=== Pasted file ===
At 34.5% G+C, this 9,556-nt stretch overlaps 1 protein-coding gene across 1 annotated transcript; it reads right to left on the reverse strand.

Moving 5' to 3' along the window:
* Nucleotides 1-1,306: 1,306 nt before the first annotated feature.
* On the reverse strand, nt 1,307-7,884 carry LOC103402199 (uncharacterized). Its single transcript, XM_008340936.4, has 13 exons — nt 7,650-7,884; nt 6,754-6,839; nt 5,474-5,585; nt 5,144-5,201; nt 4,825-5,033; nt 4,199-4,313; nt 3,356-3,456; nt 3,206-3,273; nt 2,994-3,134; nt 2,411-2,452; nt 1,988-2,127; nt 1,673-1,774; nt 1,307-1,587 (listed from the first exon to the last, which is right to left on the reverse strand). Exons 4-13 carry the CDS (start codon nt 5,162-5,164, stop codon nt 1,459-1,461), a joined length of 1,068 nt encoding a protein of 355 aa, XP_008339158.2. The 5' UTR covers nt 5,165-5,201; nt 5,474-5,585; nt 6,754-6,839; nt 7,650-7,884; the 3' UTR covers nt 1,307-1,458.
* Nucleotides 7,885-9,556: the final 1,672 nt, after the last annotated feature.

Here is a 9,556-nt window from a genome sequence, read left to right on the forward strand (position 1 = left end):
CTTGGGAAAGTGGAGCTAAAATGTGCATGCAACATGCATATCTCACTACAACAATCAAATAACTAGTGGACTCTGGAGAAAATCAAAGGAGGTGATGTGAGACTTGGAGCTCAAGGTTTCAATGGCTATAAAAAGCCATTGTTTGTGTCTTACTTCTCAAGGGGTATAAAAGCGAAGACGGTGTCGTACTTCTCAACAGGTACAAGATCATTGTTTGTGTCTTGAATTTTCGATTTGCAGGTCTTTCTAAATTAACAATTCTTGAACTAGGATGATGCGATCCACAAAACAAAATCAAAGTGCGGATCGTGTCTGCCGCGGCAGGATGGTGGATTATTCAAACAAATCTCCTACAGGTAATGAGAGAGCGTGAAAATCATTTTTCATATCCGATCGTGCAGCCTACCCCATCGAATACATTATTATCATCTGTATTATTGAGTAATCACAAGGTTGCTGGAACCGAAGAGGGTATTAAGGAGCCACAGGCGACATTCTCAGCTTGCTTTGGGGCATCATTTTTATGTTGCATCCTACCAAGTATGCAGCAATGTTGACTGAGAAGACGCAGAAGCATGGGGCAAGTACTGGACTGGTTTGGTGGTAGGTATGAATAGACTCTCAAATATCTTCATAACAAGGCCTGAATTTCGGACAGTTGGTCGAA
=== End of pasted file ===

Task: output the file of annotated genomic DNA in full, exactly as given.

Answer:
At 34.5% G+C, this 9,556-nt stretch overlaps 1 protein-coding gene across 1 annotated transcript; it reads right to left on the reverse strand.

Moving 5' to 3' along the window:
* Nucleotides 1-1,306: 1,306 nt before the first annotated feature.
* On the reverse strand, nt 1,307-7,884 carry LOC103402199 (uncharacterized). Its single transcript, XM_008340936.4, has 13 exons — nt 7,650-7,884; nt 6,754-6,839; nt 5,474-5,585; nt 5,144-5,201; nt 4,825-5,033; nt 4,199-4,313; nt 3,356-3,456; nt 3,206-3,273; nt 2,994-3,134; nt 2,411-2,452; nt 1,988-2,127; nt 1,673-1,774; nt 1,307-1,587 (listed from the first exon to the last, which is right to left on the reverse strand). Exons 4-13 carry the CDS (start codon nt 5,162-5,164, stop codon nt 1,459-1,461), a joined length of 1,068 nt encoding a protein of 355 aa, XP_008339158.2. The 5' UTR covers nt 5,165-5,201; nt 5,474-5,585; nt 6,754-6,839; nt 7,650-7,884; the 3' UTR covers nt 1,307-1,458.
* Nucleotides 7,885-9,556: the final 1,672 nt, after the last annotated feature.

Here is a 9,556-nt window from a genome sequence, read left to right on the forward strand (position 1 = left end):
CTTGGGAAAGTGGAGCTAAAATGTGCATGCAACATGCATATCTCACTACAACAATCAAATAACTAGTGGACTCTGGAGAAAATCAAAGGAGGTGATGTGAGACTTGGAGCTCAAGGTTTCAATGGCTATAAAAAGCCATTGTTTGTGTCTTACTTCTCAAGGGGTATAAAAGCGAAGACGGTGTCGTACTTCTCAACAGGTACAAGATCATTGTTTGTGTCTTGAATTTTCGATTTGCAGGTCTTTCTAAATTAACAATTCTTGAACTAGGATGATGCGATCCACAAAACAAAATCAAAGTGCGGATCGTGTCTGCCGCGGCAGGATGGTGGATTATTCAAACAAATCTCCTACAGGTAATGAGAGAGCGTGAAAATCATTTTTCATATCCGATCGTGCAGCCTACCCCATCGAATACATTATTATCATCTGTATTATTGAGTAATCACAAGGTTGCTGGAACCGAAGAGGGTATTAAGGAGCCACAGGCGACATTCTCAGCTTGCTTTGGGGCATCATTTTTATGTTGCATCCTACCAAGTATGCAGCAATGTTGACTGAGAAGACGCAGAAGCATGGGGCAAGTACTGGACTGGTTTGGTGGTAGGTATGAATAGACTCTCAAATATCTTCATAACAAGGCCTGAATTTCGGACAGTTGGTCGAA